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Publication Number:  FHWA-HRT-17-082    Date:  December 2017
Publication Number: FHWA-HRT-17-082
Date: December 2017

 

Safety Evaluation of Signalized Restricted Crossing U-Turn Intersections

Chapter 2. Literature Review

Kramer first developed RCUT intersections in the mid-1980s.(1) A similar concept, called a J-turn intersection, was developed independently in Maryland in the late 1980s. Since the development of the concept, there has been a steady stream of published literature on the design. Recently, FHWA commissioned an exhaustive review of this literature for its Restricted Crossing U-Turn Intersection Informational Guide.(1) The Guide summarized the literature in nine chapters, including the following:

The Guide posits that, while there is still much unknown about RCUTs, significant knowledge has been gained in the past 25 years that highway agencies can use to design and operate RCUTs.

The Guide found no previous papers making substantial contributions on the safety of signalized RCUTs. However, and as previously noted, the Guide did review three papers that made substantial contributions to the knowledgebase on the topic of the safety of unsignalized RCUT intersections.(1) The first of these three major studies was completed in North Carolina in 2010.(1) The authors examined 13 rural sites where a two-lane minor road met a four-lane divided major road. Before the conversion to an RCUT, the intersection used two-way stop control. STOP signs controlled the RCUT crossovers. The authors used comparison groups to account for other changes from the before to the after periods and used an empirical Bayesian (EB) method to account for potential regression to the mean. Total crashes decreased between 27 and 74 percent, depending on the analysis method employed. The number of fatal and injury, angle, and left-turn crashes decreased substantially with conversion to the RCUT design, while the number of sideswipe, rear-end, and other crashes decreased slightly or increased.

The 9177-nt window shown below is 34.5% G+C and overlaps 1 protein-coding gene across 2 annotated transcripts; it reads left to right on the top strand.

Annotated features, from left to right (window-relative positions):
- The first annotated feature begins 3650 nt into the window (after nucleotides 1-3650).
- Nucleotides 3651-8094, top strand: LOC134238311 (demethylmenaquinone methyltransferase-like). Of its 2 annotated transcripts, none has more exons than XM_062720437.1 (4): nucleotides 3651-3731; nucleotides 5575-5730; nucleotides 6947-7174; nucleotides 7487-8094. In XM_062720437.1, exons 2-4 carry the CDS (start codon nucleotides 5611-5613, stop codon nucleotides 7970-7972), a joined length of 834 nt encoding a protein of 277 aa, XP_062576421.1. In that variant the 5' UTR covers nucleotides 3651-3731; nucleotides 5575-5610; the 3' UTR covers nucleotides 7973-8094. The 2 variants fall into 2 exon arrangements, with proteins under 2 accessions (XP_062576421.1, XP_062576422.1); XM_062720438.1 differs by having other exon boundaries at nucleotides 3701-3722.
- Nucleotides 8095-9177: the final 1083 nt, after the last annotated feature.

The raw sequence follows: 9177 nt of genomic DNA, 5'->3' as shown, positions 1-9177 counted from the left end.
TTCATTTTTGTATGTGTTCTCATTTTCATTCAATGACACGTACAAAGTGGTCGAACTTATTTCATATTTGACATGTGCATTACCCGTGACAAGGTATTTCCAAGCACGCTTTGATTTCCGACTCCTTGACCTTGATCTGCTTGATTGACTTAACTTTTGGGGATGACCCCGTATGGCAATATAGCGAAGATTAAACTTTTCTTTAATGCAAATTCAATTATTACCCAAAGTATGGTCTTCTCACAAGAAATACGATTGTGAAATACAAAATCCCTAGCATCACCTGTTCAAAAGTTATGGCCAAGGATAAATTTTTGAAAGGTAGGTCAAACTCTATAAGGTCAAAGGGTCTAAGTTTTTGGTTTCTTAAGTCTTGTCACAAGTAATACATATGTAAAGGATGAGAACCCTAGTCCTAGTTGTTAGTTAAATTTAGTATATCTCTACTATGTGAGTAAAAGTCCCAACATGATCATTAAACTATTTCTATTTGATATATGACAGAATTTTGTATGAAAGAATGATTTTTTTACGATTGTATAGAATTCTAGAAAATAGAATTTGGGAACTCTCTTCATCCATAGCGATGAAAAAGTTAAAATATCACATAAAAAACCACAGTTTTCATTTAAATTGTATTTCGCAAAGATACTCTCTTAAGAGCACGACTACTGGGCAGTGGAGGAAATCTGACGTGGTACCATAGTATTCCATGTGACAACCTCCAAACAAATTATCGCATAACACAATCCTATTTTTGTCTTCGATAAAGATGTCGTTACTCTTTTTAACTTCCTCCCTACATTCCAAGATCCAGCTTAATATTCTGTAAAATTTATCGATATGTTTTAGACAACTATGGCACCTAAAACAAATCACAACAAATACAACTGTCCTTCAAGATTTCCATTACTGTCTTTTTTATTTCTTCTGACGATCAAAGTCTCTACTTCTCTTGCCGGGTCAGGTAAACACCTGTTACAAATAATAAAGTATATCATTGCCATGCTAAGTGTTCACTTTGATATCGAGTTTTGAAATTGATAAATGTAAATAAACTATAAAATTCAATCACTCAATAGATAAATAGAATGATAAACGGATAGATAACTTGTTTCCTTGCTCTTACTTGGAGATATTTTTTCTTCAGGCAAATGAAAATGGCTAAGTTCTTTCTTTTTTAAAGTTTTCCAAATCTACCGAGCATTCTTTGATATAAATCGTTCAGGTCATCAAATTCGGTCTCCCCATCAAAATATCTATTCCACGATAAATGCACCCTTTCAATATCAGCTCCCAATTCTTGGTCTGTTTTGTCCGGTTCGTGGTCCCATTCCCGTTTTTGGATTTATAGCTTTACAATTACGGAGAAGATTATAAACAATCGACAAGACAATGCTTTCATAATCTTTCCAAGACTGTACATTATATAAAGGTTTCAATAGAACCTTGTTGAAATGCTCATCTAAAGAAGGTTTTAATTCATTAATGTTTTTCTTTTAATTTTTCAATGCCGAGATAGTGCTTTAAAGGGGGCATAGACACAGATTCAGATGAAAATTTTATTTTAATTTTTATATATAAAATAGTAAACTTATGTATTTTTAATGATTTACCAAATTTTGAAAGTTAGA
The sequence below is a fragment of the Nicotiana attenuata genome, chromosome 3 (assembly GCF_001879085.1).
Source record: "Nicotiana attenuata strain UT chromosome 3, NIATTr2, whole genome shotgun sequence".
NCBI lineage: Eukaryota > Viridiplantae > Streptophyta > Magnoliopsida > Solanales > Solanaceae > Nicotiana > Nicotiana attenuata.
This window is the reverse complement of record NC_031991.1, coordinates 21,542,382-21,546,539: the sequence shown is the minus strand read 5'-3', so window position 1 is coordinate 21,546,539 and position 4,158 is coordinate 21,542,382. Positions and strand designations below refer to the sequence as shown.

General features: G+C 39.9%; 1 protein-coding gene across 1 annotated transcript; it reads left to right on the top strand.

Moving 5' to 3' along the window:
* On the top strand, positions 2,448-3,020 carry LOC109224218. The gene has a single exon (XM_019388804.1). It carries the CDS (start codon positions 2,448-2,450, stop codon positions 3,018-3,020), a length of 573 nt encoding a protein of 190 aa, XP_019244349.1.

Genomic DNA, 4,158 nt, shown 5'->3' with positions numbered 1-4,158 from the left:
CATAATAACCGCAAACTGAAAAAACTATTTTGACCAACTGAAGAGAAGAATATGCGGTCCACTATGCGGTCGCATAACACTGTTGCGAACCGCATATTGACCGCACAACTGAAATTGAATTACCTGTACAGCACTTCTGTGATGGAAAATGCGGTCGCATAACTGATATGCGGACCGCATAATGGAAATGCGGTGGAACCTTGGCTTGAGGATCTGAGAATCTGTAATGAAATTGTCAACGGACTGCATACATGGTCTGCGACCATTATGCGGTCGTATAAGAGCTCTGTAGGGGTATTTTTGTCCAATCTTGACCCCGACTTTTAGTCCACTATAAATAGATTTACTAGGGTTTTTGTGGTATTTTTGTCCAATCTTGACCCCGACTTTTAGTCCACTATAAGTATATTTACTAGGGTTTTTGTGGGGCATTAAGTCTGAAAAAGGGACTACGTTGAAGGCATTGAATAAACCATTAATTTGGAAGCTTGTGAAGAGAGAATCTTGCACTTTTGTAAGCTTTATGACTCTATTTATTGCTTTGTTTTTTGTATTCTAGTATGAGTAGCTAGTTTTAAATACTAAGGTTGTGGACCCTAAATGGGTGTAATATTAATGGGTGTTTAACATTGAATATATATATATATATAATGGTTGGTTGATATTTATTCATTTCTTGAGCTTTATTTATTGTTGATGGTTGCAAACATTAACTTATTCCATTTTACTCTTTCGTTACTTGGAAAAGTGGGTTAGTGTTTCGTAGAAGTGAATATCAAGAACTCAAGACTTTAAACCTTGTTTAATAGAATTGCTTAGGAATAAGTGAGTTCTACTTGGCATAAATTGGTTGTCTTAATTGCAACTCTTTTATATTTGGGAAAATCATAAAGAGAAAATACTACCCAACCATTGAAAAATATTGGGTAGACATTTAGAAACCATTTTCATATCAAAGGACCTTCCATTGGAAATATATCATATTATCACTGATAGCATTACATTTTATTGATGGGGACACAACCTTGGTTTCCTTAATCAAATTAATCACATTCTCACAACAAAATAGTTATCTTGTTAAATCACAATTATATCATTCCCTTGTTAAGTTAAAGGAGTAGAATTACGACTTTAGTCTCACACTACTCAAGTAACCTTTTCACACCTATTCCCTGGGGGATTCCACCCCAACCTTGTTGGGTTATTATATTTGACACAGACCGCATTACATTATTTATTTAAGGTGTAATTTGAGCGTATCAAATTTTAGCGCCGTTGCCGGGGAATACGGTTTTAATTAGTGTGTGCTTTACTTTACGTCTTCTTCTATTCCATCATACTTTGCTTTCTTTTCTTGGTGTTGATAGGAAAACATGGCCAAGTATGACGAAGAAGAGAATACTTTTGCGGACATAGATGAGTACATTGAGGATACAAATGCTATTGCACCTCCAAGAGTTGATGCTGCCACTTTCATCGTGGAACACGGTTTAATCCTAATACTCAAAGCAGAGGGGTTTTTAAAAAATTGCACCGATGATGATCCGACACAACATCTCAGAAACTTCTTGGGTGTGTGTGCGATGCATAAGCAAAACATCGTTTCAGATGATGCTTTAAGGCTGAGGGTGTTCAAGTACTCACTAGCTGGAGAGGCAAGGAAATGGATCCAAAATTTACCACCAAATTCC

The second major study to examine the safety of unsignalized RCUTs was completed in Maryland in 2012.(3) The nine sites were like those in the North Carolina study, except the U-turn crossovers and minor street right turns had merges, while the left-turn crossovers had YIELD signs. The authors reported results from several types of analyses, but they considered an EB analysis with a calibrated safety performance function that produced a 44-percent decrease in total crashes from the before to the after period to be the most reliable.

Edara et al. produced the third major study to examine the safety of unsignalized RCUT intersections.(4) The five rural sites had STOP signs on the minor street approaches and crossovers before and after conversion to the RCUT design. The EB analysis procedure accounted for regression-to-the-mean bias using the crash prediction model from the Highway Safety Manual. The results from the Missouri study showed a 35-percent reduction in total crashes and a 54-percent reduction in injury crashes. Similar to the research conducted in North Carolina, researchers in Missouri observed a large reduction in angle crashes with RCUT installation.

 

 

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